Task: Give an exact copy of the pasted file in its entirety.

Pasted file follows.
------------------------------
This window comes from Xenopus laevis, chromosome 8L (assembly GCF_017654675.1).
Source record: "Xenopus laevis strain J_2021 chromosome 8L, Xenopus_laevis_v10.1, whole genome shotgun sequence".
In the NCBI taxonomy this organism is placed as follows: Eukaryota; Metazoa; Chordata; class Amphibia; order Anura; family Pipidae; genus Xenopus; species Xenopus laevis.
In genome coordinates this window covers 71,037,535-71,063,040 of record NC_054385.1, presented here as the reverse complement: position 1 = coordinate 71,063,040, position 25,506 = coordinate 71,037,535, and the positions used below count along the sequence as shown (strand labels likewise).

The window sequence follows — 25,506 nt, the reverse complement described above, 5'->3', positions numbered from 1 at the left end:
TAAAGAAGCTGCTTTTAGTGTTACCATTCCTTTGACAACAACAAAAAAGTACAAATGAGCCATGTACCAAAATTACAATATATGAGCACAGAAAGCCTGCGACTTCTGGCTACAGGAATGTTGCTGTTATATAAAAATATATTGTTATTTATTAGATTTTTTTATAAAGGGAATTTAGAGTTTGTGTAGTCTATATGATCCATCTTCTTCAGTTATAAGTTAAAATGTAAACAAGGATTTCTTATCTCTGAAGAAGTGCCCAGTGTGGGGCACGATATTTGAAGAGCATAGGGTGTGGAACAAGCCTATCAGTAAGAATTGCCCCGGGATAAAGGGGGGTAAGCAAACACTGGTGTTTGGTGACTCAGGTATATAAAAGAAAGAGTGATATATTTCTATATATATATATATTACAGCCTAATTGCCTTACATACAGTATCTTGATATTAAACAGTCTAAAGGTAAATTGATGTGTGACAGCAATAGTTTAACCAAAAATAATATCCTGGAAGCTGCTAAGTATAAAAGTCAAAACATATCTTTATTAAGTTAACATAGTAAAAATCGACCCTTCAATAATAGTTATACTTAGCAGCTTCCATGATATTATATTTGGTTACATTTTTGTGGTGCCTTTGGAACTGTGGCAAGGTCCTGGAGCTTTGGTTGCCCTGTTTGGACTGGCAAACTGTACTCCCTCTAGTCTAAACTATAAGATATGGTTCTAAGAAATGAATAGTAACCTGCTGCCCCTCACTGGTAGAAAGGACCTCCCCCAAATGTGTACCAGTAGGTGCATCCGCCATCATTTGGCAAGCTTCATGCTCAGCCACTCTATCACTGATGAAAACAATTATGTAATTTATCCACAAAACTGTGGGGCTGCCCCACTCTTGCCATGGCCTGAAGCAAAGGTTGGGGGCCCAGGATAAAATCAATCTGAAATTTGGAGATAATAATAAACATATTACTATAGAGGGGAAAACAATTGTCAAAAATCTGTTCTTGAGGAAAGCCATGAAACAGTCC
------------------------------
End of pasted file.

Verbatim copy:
This window comes from Xenopus laevis, chromosome 8L (assembly GCF_017654675.1).
Source record: "Xenopus laevis strain J_2021 chromosome 8L, Xenopus_laevis_v10.1, whole genome shotgun sequence".
In the NCBI taxonomy this organism is placed as follows: Eukaryota; Metazoa; Chordata; class Amphibia; order Anura; family Pipidae; genus Xenopus; species Xenopus laevis.
In genome coordinates this window covers 71,037,535-71,063,040 of record NC_054385.1, presented here as the reverse complement: position 1 = coordinate 71,063,040, position 25,506 = coordinate 71,037,535, and the positions used below count along the sequence as shown (strand labels likewise).

The window sequence follows — 25,506 nt, the reverse complement described above, 5'->3', positions numbered from 1 at the left end:
TAAAGAAGCTGCTTTTAGTGTTACCATTCCTTTGACAACAACAAAAAAGTACAAATGAGCCATGTACCAAAATTACAATATATGAGCACAGAAAGCCTGCGACTTCTGGCTACAGGAATGTTGCTGTTATATAAAAATATATTGTTATTTATTAGATTTTTTTATAAAGGGAATTTAGAGTTTGTGTAGTCTATATGATCCATCTTCTTCAGTTATAAGTTAAAATGTAAACAAGGATTTCTTATCTCTGAAGAAGTGCCCAGTGTGGGGCACGATATTTGAAGAGCATAGGGTGTGGAACAAGCCTATCAGTAAGAATTGCCCCGGGATAAAGGGGGGTAAGCAAACACTGGTGTTTGGTGACTCAGGTATATAAAAGAAAGAGTGATATATTTCTATATATATATATATTACAGCCTAATTGCCTTACATACAGTATCTTGATATTAAACAGTCTAAAGGTAAATTGATGTGTGACAGCAATAGTTTAACCAAAAATAATATCCTGGAAGCTGCTAAGTATAAAAGTCAAAACATATCTTTATTAAGTTAACATAGTAAAAATCGACCCTTCAATAATAGTTATACTTAGCAGCTTCCATGATATTATATTTGGTTACATTTTTGTGGTGCCTTTGGAACTGTGGCAAGGTCCTGGAGCTTTGGTTGCCCTGTTTGGACTGGCAAACTGTACTCCCTCTAGTCTAAACTATAAGATATGGTTCTAAGAAATGAATAGTAACCTGCTGCCCCTCACTGGTAGAAAGGACCTCCCCCAAATGTGTACCAGTAGGTGCATCCGCCATCATTTGGCAAGCTTCATGCTCAGCCACTCTATCACTGATGAAAACAATTATGTAATTTATCCACAAAACTGTGGGGCTGCCCCACTCTTGCCATGGCCTGAAGCAAAGGTTGGGGGCCCAGGATAAAATCAATCTGAAATTTGGAGATAATAATAAACATATTACTATAGAGGGGAAAACAATTGTCAAAAATCTGTTCTTGAGGAAAGCCATGAAACAGTCC